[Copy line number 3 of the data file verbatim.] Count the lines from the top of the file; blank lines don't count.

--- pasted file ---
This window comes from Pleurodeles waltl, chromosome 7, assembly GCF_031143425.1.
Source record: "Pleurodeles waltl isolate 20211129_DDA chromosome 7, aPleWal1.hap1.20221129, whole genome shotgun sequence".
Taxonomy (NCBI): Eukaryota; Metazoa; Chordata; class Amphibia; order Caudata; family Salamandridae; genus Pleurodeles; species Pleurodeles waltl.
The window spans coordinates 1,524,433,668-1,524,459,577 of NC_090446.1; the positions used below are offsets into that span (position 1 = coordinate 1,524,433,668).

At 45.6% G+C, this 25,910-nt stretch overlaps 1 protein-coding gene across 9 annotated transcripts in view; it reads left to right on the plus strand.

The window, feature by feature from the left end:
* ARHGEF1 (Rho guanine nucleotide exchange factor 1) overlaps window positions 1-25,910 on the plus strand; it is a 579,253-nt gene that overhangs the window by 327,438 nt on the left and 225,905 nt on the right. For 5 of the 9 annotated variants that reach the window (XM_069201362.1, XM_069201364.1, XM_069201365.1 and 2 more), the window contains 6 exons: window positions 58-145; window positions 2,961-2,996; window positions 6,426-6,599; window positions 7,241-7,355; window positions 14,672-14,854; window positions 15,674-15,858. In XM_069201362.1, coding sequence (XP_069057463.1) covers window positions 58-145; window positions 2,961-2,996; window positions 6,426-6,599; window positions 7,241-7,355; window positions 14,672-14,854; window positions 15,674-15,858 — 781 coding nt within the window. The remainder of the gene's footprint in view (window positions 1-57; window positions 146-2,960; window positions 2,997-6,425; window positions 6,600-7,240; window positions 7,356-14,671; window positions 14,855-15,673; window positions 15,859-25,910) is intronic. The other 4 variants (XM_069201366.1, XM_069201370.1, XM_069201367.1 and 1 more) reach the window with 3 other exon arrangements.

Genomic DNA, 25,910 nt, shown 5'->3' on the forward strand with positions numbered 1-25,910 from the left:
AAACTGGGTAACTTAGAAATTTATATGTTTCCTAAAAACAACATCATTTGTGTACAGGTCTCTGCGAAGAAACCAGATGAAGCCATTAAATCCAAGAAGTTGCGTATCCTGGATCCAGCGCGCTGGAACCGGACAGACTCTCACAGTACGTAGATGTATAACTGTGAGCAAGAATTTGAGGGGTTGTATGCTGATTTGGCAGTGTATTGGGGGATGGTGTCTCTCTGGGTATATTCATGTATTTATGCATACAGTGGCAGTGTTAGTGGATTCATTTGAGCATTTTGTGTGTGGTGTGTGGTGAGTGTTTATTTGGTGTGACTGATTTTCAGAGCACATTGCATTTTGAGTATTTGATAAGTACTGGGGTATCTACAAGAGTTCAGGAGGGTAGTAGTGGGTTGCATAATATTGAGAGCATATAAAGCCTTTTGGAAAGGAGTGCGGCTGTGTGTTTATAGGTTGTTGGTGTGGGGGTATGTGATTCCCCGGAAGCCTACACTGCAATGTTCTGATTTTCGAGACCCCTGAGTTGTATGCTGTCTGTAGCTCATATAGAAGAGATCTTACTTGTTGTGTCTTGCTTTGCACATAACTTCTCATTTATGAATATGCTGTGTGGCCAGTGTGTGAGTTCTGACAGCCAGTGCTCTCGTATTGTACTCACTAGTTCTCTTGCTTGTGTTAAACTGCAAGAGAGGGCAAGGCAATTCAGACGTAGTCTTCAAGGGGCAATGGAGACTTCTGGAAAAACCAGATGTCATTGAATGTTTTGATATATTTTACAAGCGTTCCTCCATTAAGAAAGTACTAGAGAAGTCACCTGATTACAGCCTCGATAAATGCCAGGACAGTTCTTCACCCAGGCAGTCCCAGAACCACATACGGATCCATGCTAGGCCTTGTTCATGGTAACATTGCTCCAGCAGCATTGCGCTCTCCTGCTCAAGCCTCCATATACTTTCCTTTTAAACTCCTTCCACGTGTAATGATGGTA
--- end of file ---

Taxonomy (NCBI): Eukaryota; Metazoa; Chordata; class Amphibia; order Caudata; family Salamandridae; genus Pleurodeles; species Pleurodeles waltl.